Certainly, I could see that. I am not sure who they are right now, but yes, if it the right group we would welcome the collaboration.

This year, Colorado, along with Illinois, became another feather in the association’s state-level cap. Where do you have your sights set for 2019, and can we expect one or more general assemblies adopting the ASCA’s legislative initiative?

Yes, we will get this legislation passed in all of the critical snow states. Priorities have generally been set by our membership activity in each state. We have large memberships in Illinois and Colorado. We also have large membership participation in Pennsylvania, New Jersey, New York, Massachusetts, Michigan, and Ohio. We have had serious pushes of this legislation in those six states, and we will continue to do that in 2019. As our membership becomes more significant in states like Connecticut, we will likely get more active in their state assemblies.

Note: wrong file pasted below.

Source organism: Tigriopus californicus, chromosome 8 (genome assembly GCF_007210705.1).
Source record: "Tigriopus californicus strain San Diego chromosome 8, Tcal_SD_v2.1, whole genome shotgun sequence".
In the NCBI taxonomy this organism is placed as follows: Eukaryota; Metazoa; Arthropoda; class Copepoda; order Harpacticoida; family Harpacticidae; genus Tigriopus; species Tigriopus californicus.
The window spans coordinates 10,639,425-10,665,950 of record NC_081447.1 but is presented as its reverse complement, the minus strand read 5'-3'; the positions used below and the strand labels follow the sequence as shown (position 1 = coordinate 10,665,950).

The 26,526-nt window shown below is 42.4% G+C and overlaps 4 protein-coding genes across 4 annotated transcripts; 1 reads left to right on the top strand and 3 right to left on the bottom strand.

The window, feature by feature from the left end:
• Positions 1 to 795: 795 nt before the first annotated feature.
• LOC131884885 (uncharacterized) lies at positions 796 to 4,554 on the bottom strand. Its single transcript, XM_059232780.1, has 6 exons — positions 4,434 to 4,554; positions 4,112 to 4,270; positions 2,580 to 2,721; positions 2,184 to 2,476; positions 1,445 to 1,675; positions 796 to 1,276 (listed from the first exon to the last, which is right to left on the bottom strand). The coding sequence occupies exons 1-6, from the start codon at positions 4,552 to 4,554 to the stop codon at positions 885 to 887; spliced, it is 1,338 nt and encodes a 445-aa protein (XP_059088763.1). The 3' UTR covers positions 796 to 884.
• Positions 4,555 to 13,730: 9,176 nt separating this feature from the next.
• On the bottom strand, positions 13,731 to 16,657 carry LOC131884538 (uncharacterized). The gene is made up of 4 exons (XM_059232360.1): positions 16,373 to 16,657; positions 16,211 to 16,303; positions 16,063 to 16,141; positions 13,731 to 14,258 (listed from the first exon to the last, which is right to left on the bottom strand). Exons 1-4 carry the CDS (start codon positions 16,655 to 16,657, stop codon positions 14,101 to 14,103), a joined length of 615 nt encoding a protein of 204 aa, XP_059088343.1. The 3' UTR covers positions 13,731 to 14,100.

When you attend an industry event, such as an Executive Summit or a Legislative Day, it’s undeniable that the first-timers are blown away by the experience and how it impacts them both personally and professionally. I get the sense there are a lot of industry members who are curious about how to get involved in bringing about change, but they’re unsure what that first step should be. Any advice you can give on where or when to begin getting involved?

Call me.

You’ve served as the ASCA’s executive director for nearly a decade. How has your understanding of how an association serves an industry evolved over that time? And how has that altered the way you oversee the association and interact with the industry?